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Publication numberUS5949282 A
Publication typeGrant
Application numberUS 09/030,746
Publication dateSep 7, 1999
Filing dateFeb 25, 1998
Priority dateFeb 25, 1998
Fee statusPaid
Also published asDE19907530A1
Publication number030746, 09030746, US 5949282 A, US 5949282A, US-A-5949282, US5949282 A, US5949282A
InventorsHuey Nguyen, Hideto Takagishi
Original AssigneeNational Semiconductor Corporation
Export CitationBiBTeX, EndNote, RefMan
External Links: USPTO, USPTO Assignment, Espacenet
Class D amplifier no low pass filter feedback with zero phase delay
US 5949282 A
Abstract
A circuit for generating an accurate reproduction of the output of a Class D amplifier for error-correction purposes includes a reference signal amplifier circuit. The reference signal amplifier circuit includes an op-amp configured as a differential amplifier that combines the digital outputs of the internal output stage of the amplifier into a single reference signal. By reducing the bandwidth of the op-amp, switching noise is removed from the digital signals, without adding any phase shift to the generated reference signal. In addition, by using the digital signals directly from the output stage rather than the filtered analog outputs of the amplifier, distortion due to external speaker-induced back-EMF is prevented. The reference signal can then be compared to the original signal input to the amplifier for error-correcting purposes.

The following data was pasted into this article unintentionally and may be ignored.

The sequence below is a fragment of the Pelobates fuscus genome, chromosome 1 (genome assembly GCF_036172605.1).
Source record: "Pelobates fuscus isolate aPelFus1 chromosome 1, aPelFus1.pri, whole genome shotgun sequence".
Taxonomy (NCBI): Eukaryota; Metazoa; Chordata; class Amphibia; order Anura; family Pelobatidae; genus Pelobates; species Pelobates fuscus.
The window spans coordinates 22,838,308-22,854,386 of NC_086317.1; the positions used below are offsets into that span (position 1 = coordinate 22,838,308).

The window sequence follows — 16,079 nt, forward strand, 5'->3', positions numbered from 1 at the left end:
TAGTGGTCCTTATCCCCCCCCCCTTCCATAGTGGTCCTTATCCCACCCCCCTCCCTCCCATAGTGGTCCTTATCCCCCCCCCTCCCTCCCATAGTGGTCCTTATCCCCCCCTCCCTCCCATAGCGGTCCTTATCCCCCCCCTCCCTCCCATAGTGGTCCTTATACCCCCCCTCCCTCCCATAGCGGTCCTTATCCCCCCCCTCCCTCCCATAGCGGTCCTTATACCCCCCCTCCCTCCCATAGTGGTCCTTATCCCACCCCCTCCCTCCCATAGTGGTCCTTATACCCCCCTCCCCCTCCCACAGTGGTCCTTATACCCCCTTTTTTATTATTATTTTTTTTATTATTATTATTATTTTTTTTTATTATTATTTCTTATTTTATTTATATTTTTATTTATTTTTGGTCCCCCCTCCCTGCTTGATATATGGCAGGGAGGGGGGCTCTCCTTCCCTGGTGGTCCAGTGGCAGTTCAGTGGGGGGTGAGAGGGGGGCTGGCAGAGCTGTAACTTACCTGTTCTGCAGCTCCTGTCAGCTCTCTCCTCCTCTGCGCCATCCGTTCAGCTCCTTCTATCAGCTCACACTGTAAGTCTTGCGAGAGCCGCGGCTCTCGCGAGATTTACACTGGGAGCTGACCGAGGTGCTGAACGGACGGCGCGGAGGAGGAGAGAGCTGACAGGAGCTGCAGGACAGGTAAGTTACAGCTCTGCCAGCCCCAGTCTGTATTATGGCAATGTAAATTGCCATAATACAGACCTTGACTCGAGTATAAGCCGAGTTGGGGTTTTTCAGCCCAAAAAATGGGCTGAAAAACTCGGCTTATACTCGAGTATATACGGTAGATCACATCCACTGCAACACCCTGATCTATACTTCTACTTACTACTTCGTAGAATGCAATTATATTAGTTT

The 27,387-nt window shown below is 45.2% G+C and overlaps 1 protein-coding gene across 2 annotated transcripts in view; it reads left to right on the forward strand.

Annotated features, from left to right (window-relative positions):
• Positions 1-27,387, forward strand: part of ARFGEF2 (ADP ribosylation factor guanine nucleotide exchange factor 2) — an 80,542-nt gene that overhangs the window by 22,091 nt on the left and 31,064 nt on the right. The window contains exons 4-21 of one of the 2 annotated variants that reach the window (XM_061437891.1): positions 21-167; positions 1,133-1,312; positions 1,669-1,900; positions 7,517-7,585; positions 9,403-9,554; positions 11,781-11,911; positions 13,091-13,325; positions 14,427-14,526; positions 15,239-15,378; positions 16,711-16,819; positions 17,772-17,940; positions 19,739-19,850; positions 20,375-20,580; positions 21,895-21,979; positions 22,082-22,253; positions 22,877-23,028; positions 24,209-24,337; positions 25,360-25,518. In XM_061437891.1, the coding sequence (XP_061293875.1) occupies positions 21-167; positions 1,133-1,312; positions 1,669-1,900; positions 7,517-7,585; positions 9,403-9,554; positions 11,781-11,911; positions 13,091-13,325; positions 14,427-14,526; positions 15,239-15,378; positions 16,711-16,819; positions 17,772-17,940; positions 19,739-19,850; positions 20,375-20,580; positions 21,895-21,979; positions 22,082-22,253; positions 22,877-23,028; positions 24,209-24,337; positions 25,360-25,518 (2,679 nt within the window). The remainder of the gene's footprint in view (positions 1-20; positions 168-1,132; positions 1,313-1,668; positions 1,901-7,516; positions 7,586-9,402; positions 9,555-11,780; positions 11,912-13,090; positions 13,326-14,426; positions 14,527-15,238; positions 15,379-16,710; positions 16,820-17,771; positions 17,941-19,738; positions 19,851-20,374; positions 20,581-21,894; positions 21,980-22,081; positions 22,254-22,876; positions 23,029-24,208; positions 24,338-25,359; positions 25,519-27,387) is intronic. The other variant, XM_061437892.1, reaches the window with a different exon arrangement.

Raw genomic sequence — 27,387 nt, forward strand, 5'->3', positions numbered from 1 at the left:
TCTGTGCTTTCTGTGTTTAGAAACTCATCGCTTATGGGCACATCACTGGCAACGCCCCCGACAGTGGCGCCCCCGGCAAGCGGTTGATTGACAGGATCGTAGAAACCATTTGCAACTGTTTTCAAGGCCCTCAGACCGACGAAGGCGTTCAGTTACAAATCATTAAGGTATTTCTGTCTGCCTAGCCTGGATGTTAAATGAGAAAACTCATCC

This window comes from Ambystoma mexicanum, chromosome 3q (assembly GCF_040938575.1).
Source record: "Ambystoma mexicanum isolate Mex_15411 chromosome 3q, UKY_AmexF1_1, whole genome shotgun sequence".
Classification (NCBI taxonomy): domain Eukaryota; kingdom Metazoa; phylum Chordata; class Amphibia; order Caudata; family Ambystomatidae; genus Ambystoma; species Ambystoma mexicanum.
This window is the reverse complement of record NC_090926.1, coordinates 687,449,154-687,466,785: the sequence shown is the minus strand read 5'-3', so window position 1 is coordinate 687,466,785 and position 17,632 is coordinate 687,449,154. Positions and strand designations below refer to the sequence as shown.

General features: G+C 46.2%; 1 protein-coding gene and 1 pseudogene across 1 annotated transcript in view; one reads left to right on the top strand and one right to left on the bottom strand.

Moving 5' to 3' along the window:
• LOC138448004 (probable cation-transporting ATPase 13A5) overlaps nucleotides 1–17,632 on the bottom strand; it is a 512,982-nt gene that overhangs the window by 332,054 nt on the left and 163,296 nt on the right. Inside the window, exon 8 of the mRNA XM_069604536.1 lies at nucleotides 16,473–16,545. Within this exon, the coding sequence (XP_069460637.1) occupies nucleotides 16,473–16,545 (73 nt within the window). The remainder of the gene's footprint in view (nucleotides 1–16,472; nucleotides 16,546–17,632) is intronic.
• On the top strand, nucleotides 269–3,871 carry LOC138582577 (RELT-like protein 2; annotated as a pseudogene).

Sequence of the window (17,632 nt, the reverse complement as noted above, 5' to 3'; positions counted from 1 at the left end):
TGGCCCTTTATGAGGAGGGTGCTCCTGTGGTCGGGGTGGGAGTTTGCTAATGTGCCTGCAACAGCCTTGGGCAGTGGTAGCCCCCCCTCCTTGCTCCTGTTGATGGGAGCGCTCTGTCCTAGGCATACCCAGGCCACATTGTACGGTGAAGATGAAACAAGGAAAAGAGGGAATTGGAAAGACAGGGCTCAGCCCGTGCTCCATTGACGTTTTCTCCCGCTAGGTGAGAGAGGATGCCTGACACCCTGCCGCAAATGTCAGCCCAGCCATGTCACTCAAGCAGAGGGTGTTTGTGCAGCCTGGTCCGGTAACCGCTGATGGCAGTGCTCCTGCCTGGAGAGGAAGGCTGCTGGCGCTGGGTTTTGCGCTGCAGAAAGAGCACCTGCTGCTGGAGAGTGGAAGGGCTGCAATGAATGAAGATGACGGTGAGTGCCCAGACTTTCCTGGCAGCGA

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Claims(6)
We claim:
1. A Class D amplifier, comprising:
a pulse-width modulator for converting an input audio signal into a digital waveform;
an output stage for applying signal splitting and level shifting to said digital waveform to produce high and low digital driving signals; and
an error amplifier circuit for comparing the output signal of said Class D amplifier to said input audio signal for error-correction purposes;
a reference signal amplifier circuit directly coupled to said output stage for filtering noise from said high and low digital driving signals, and combining said high and low digital driving signals into a single analog reference signal, said reference signal amplifier circuit having a roll-off frequency greater than the frequencies of said high and low digital driving signals.
2. The circuit of claim 1 comprising a low-bandwidth op-amp configured as a differential amplifier.
3. The circuit of claim 2 wherein said low-bandwidth op-amp has a rolloff frequency substantially less than the frequency of switching noise generated by said output stage.
4. In a Class D amplifier having a pulse-width modulator for converting an incoming audio signal into a digital waveform, and an output stage for applying signal-splitting and level-shifting to said digital waveform to produce high and low digital driving signals, a method, comprising the steps of: